Not exactly a convincing argument for Homo habilis being transitional between Homo erectus and the australopithecines, when it is even more ape-like than the australopithecine ancestor it supposedly evolved from.

Conclusion

In the traditional human evolutionary story the australopithecines evolve into Homo habilis, and then Homo habilis evolves into Homo erectus. Hence, Homo habilis is important as a stopgap or makeshift missing link between the australopithecines and Homo erectus.

However, it is a phantom species, being described as a ‘garbage bag’ or ‘wastebasket’ even by some evolutionists;27 basically a dumping ground for difficult to classify fossils. It is a composite species, consisting mostly of australopithecines, but with a few Homo erectus specimens also wrongly categorized. Maybe it serves a purpose for this very reason, as a mixture of human and extinct ape bones gives the illusion of a missing link species.

Related Articles

Further Reading

References

  1. Leakey, M.G., Spoor, F., Dean, M.C., Feibel, C.S., Anton, S.C., Kiarie, C. and Leakey, L.N., New fossils from Koobi Fora in northern Kenya confirm taxonomic diversity in early Homo, Nature 488:201, 2012. Return to text.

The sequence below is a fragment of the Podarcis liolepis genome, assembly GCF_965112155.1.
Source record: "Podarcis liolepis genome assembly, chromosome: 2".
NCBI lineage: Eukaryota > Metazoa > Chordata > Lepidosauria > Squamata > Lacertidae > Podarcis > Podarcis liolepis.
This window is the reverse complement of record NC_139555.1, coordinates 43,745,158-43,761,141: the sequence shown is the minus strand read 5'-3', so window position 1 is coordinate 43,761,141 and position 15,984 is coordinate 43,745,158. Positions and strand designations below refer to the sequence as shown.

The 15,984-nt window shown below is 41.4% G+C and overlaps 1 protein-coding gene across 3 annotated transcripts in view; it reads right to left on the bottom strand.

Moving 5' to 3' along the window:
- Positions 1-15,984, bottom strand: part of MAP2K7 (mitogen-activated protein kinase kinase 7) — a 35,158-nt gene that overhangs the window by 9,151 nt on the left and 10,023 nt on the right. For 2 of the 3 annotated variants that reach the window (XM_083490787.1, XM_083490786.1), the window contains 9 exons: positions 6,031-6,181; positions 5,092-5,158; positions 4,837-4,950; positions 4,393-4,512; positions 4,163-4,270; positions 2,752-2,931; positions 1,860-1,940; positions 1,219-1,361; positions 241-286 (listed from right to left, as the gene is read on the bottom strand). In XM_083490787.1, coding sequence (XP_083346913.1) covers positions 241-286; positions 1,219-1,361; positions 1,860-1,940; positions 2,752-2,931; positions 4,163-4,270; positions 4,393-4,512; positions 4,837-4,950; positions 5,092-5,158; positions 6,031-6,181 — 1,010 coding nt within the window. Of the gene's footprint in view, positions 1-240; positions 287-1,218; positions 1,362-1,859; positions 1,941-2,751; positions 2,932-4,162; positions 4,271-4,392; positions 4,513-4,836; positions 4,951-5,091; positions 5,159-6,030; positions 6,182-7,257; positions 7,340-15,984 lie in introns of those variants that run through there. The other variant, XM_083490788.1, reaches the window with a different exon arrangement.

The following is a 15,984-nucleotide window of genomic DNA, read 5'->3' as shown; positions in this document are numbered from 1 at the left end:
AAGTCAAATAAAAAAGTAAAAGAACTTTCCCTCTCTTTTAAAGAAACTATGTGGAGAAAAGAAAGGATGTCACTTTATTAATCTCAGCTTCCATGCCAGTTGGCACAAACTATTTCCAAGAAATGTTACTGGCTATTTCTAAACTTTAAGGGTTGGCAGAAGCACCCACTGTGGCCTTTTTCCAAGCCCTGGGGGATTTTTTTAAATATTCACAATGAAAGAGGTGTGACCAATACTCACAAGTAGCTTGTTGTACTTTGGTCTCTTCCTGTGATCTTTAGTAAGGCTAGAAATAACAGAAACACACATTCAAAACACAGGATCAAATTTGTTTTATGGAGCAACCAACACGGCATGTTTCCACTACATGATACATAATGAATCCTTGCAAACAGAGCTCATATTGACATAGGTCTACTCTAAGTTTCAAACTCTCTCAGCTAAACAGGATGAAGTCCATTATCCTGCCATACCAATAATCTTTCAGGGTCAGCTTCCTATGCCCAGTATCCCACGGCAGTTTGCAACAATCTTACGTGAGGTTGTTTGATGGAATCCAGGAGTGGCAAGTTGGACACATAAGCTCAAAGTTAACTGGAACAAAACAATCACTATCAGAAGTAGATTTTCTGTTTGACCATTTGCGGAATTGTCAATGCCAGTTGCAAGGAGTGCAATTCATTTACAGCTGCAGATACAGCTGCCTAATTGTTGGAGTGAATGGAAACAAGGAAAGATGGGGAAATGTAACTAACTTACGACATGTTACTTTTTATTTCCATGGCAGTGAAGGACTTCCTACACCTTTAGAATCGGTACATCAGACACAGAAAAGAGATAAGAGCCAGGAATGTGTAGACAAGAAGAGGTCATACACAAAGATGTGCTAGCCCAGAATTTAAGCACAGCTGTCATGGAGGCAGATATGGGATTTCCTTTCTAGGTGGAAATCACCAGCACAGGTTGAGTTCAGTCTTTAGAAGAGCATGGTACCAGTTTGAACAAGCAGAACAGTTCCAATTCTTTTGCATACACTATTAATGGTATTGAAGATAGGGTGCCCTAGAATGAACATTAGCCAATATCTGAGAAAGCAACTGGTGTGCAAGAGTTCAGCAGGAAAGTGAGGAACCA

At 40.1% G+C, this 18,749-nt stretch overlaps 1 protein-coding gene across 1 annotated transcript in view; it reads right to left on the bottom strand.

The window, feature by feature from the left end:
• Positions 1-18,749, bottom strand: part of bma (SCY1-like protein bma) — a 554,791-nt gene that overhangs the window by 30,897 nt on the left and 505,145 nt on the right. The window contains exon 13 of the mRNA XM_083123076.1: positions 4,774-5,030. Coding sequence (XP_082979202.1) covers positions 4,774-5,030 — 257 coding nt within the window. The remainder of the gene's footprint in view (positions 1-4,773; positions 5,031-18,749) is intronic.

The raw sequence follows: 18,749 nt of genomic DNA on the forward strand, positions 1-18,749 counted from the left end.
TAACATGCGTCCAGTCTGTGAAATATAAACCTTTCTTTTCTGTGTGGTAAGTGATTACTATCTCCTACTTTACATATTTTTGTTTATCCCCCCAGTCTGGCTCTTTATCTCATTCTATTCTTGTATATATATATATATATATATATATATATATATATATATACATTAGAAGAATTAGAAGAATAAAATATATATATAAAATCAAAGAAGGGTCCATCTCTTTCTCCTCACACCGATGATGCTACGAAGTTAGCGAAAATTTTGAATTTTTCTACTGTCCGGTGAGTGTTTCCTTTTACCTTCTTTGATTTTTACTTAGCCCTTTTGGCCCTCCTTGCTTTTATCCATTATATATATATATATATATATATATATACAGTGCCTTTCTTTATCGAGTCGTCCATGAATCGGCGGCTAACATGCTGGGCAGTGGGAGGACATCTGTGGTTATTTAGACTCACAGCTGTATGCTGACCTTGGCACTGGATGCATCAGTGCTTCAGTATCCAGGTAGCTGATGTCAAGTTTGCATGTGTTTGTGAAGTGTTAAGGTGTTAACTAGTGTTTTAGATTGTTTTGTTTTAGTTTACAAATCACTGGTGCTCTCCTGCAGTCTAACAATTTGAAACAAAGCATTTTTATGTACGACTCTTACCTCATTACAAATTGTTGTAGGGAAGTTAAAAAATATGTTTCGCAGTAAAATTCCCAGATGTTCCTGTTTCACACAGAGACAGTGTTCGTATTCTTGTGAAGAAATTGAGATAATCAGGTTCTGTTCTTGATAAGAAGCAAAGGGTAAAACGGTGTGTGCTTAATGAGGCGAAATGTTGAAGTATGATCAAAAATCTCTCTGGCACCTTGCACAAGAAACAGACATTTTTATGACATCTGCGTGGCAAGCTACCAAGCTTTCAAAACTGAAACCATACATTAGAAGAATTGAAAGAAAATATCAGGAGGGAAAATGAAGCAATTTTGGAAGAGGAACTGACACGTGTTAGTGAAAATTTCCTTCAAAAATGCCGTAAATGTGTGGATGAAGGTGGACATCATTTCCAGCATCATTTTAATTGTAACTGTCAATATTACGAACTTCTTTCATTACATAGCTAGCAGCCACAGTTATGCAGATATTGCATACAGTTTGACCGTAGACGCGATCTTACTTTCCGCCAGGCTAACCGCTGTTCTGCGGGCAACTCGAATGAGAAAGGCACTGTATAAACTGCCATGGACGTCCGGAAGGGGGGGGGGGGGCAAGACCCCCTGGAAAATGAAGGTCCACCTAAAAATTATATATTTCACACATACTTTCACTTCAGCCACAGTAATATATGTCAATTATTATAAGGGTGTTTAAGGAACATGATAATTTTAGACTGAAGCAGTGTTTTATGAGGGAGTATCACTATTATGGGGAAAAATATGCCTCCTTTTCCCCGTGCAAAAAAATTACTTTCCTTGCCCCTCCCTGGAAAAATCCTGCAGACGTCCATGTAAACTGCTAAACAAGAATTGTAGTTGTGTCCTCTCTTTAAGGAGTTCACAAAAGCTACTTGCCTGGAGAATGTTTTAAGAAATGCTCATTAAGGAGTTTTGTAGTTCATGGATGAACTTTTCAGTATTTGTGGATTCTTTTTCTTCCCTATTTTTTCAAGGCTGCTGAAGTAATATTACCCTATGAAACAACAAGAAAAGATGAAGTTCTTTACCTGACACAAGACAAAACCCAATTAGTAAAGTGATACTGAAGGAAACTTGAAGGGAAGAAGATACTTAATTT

2. Wood, B. (Ed.), Wiley-Blackwell Encyclopedia of Human Evolution, Wiley-Blackwell, West Sussex, UK, pp. 627–628, 2011. Return to text.
  3. Leakey et al., ref. 1, pp. 201–204. Return to text.
  4. Leakey et al., ref. 1, pp. 203–204. Return to text.
  5. Wood, B., Facing up to complexity, Nature 488:162, 2012. Return to text.
  6. Leakey et al., ref. 1, pp. 201, 204. Return to text.
  7. Leakey et al., ref. 1, pp. 204. Return to text.
  8. In the supplementary information the authors state that “The term ‘early Homo’ refers here to specimens conventionally assigned to Homo habilis and H. rudolfensis, and not to partly contemporary specimens attributed to early H. erectus (including H. ergaster and H. georgicus).” Early Homo cranial specimens are listed in Table S1a as A.L. 666-1, KNM-ER 1470, KNM-ER 1805, KNM-ER 1813, KNMER 3732, KNM-ER 42703, OH 24, OH 62, OH 65, and OH 13. See ref. 1, Supplementary Information, pp. 1–2. Return to text.